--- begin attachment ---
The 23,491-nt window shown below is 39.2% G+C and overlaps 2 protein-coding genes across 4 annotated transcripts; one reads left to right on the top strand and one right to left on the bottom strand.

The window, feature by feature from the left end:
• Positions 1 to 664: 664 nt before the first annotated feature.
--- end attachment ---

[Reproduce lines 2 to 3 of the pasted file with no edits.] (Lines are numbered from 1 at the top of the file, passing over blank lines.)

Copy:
The window, feature by feature from the left end:
• Positions 1 to 664: 664 nt before the first annotated feature.